What is the compensation framework, including what behavior is rewarded, and how is productivity measured? If productivity is measured in terms of cash collections, what is the performance of the revenue cycle and how are spine cases reimbursed in the commercial payer contracts relative to market norms? Is revenue shared equally among all providers or passed on work RVUs/collections.

Will the surgeon have the ability to participate in ASC joint ventures, shared savings program benefits for value-based care, and other forms of passive income generation?

How are non-financial terms navigated, including things like pathway to partnership/partnership criteria, restrictive covenants and noncompetes?

How quickly did the last new spine surgeon build his/her practice? What resources are available to support a surgeon building his/her practice? Has any spine surgeon ever left the group and why?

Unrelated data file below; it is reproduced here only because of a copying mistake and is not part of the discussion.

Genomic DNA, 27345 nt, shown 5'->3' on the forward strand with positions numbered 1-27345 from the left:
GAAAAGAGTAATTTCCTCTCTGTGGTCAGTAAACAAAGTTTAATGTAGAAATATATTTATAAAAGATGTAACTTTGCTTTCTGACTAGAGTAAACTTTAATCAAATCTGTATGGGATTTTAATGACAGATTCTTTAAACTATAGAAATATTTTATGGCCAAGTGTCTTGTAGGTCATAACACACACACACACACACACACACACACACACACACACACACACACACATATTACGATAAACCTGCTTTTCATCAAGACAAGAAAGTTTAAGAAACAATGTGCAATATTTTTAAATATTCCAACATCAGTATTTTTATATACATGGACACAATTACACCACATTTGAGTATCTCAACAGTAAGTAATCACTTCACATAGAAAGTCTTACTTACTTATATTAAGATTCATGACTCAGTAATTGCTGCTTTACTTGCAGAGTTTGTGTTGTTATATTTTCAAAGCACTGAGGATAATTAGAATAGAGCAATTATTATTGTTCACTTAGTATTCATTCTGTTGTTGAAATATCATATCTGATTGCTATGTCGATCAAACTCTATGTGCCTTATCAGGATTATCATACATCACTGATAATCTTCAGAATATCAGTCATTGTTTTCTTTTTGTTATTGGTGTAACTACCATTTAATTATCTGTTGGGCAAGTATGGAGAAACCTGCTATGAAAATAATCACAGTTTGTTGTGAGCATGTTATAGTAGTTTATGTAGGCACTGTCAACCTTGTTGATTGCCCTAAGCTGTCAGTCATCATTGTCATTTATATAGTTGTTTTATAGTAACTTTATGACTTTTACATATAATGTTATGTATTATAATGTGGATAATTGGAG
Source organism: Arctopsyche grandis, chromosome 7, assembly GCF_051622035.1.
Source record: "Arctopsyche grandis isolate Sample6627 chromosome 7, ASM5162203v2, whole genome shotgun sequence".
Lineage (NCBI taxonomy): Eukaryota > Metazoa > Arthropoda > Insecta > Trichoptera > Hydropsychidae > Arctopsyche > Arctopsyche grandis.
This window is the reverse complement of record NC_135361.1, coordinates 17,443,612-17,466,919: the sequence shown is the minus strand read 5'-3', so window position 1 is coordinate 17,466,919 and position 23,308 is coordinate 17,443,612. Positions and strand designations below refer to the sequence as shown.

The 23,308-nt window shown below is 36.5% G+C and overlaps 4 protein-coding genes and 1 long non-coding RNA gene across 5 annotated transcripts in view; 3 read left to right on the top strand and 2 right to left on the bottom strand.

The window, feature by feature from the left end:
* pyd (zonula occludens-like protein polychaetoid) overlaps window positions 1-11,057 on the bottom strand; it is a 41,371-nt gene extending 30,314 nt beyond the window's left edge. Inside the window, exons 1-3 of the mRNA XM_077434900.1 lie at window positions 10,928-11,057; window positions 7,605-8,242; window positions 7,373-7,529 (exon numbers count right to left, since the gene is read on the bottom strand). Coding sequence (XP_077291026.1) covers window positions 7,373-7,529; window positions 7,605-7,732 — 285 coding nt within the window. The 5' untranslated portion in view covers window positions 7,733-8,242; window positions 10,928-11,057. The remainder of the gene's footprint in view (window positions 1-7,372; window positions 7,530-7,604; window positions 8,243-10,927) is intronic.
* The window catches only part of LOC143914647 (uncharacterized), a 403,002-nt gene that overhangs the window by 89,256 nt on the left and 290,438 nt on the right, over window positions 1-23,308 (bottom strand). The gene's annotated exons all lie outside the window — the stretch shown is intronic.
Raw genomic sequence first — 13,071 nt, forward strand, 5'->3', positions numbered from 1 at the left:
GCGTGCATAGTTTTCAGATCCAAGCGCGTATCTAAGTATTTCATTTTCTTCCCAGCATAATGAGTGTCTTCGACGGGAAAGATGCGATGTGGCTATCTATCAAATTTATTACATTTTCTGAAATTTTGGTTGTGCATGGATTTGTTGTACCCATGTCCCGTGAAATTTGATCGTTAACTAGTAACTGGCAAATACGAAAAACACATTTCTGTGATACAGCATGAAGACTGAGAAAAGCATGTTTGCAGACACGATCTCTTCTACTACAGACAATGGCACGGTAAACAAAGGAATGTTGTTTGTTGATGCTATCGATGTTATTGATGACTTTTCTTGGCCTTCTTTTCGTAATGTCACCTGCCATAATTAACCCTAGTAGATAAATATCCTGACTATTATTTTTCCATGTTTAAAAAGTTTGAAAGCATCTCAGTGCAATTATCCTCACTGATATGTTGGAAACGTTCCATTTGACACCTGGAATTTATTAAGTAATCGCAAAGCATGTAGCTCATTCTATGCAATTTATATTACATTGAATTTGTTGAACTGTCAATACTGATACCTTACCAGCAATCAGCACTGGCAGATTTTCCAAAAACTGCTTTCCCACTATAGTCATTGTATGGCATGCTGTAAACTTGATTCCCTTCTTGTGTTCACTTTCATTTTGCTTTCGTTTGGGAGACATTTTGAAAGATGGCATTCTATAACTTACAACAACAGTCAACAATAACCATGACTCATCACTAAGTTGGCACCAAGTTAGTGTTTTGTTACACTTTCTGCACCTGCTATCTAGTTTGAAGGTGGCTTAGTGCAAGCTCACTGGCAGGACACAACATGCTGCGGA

Christian Zimmerman, MD. St. Alphonsus Medical Group and SAHS Neuroscience Institute (Boise, Idaho): Albeit most individuals are reluctant or even unwilling to readily disclose such misfortunes, the unreliable poison of any practice or health system would be local or federal inquiries into concerns over noncompliance or fraud with healthcare regulations. Any governmental agency investigating a practice for such allegations usually signals unsavory circumstances, bodes unwell prospectively, and may signal desperation by the hiring entity.  Forbidding behavioral issues such as infighting and tedious negativity should also be analyzed and pursued with caution. Economically, the red flags could be many, like excessive voids, adjustments or modifications to accounts receivable most likely represent issues and should trigger hesitance prior to scrutiny by a reputable accountant.